It occupied 46,000 acres of open sagebrush desert in Park County in northwest Wyoming, 12 miles northeast of Cody. Heart Mountain, 8 miles to the west, created a dramatic backdrop for the camp, which sat at 4,700 feet of elevation near the Shoshone River. Dust storms were common and winters were severe, with lows dipping to 30 degrees below zero.

The Heart Mountain War Relocation Center is best known for the action taken by the Fair Play Committee and the Heart Mountain Draft Resisters, who highlighted the injustice of the incarceration by reminding us of the suspended constitutional rights of the American citizens who were forcibly imprisoned there.

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Location: Denson, AR
Peak population: 8,497
Date opened: October 6, 1942
Date closed: June 30, 1944

Jerome held people from Los Angeles, Fresno, and Sacramento, California. Many Japanese Americans from Honolulu, Hawaiʻi, were also sent to Jerome and lived alongside the mainland Japanese American population, reflecting the diversity of the Japanese American community.

Jerome was located in the Mississippi River Delta region 12 miles west of the Mississippi River, 18 miles south of McGehee, and 120 miles southeast of Little Rock. The 10,000-acre area was impoverished and consisted of heavily wooded swampland. It was 27 miles south of the Rohwer concentration camp. Summers were hot and humid, with chiggers, mosquitoes, and poisonous snakes.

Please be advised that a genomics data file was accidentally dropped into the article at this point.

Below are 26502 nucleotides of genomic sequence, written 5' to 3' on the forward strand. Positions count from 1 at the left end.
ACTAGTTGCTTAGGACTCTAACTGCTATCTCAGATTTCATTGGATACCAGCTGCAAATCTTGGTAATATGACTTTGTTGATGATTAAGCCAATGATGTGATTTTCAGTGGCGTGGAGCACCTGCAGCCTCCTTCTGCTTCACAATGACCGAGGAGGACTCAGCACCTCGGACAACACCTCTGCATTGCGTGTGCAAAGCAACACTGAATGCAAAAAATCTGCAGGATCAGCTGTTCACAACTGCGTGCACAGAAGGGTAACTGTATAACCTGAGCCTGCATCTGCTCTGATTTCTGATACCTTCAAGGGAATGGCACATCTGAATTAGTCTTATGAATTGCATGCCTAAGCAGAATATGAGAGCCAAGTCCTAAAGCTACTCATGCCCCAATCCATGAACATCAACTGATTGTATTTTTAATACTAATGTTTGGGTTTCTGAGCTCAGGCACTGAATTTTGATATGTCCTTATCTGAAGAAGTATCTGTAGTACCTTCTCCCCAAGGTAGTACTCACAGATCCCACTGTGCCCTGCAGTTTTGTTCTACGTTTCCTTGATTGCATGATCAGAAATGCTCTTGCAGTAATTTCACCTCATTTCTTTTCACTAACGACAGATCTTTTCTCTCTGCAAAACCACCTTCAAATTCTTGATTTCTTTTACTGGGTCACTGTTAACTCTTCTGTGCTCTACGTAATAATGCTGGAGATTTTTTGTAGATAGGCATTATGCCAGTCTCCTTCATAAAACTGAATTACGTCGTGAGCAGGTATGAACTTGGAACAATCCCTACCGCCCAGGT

The Jerome War Relocation Center was the first camp to close, on June 30, 1944.

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Location: Manzanar, CA
Peak population: 10,046
Date opened: June 2, 1942
Date closed: November 21, 1945

Over 90 percent of the people held at Manzanar were from the Los Angeles area; others were from Stockton, California, and Bainbridge Island, Washington.

Located at 3,900 feet of desert elevation in the southern Owens Valley of east-central California, between the towns of Lone Pine and Independence, Manzanar was 220 miles north of Los Angeles and 250 miles south of Reno, Nevada. Its 6,000 acres were framed by the Sierra Nevada mountains to the west and the White-Inyo mountain range to the east. Summers were hot and winters cold, with an annual rainfall under six inches although the area has rivers fed from mountain runoff. The vegetation was mostly sagebrush.

Of special interest is the Manzanar Riot, which took place on December 5–6, 1942. Manzanar was the only camp to have an orphanage for Japanese American children.

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Location: Hunt, ID
Peak population: 9,397